Sherborn —The Order of the Bards, Ovates and Druids celebrated Winter Solstice at the Peace Abbey on Wednesday, Dec. 21.
The Druids celebrate eight ceremonies a year. The Winter Solstice welcomes the sun back and is a “new beginning,” said member Sarah Fuhro of Natick.
“For the last three years we’ve been at the Peace Abbey, and part of that is because we usually are doing them [ceremonies] on public land, but the Peace Abbey is nice because it’s private land and we can have a large fire,” said Fuhro, noting the Boston “grove” has been in existence for about 20 years.
Cat Hughes of Berlin has been involved with the Order since 2005. She attended this year’s Winter Solstice with her toddler son.
“This is one of my favorite ceremonies; I really like the bonfire,” said Hughes, noting that she attends a ceremony every six weeks. “It’s a nice contrast between the really cold weather [and the hot fire] and it’s neat to see the light shining in the dark of winter which is the major symbolism of the ceremony — the return of the sun.”
According to http://www.druidry.org, the Winter Solstice (called in the Druid Tradition Alban Arthan [the Light of Arthur]) is the time of death and rebirth.
The site says “Druidry is for some a spiritual path, for others a religion, and for others a cultural activity. As a spiritual way or philosophy, Modern Druidism began to develop about 300 years ago during a period known as the ‘Druid Revival.’ ”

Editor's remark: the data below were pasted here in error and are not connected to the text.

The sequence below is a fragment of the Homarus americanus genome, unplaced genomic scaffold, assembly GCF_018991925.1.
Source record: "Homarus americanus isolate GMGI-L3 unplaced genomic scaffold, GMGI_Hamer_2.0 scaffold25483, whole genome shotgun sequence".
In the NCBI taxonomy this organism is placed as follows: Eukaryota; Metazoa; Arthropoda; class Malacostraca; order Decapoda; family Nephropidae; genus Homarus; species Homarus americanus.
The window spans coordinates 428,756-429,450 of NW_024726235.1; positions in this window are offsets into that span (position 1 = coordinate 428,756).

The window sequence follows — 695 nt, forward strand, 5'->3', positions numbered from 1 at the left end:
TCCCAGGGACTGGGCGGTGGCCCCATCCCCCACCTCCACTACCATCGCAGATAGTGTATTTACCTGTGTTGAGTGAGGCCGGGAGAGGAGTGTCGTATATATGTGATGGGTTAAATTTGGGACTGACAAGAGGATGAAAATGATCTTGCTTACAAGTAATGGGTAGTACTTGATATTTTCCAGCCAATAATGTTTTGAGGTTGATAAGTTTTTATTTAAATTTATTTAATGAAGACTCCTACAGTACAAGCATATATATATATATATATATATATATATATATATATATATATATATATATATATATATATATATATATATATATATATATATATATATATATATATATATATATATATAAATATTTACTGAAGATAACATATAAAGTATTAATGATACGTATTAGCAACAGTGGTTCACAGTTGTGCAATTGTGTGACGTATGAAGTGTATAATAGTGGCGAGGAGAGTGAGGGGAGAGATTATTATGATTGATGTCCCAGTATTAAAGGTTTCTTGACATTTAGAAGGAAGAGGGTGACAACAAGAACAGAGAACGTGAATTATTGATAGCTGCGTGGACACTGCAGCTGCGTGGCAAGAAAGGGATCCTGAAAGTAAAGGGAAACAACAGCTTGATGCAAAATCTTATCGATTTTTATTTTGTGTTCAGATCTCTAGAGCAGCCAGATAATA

James Dempsey is a Shamanic energy healer with the Order, and has been involved since 2003 when he first met Fuhro whose “grove”’ does a lot of rituals at the Boston Arboretum which Dempsey frequents.
“We’ve been coming to the Peace Abbey for this particular ceremony for three or four years,” said Dempsey, whose wife, Liz Tobin, is also an energy healer. “It’s nice because the mission of the Peace Abbey goes with our mission; the goals of Druid practices are similar to the practices of the Peace Abbey such as embracing Mother Earth.”
This may be the last year the Druids will celebrate at the Peace Abbey, however, as the buildings are up for sale.
“Hopefully we can sustain ourselves,” said Dot Walsh of the Peace Abbey.
According to www.PeaceAbbey.org, the Peace Abbey is dedicated to creating innovative models for society that empower individuals on the paths of nonviolence, peacemaking and cruelty-free living. They offer a variety of programs and resources that teach, inspire and encourage one to speak out and act on issues of peace and social justice.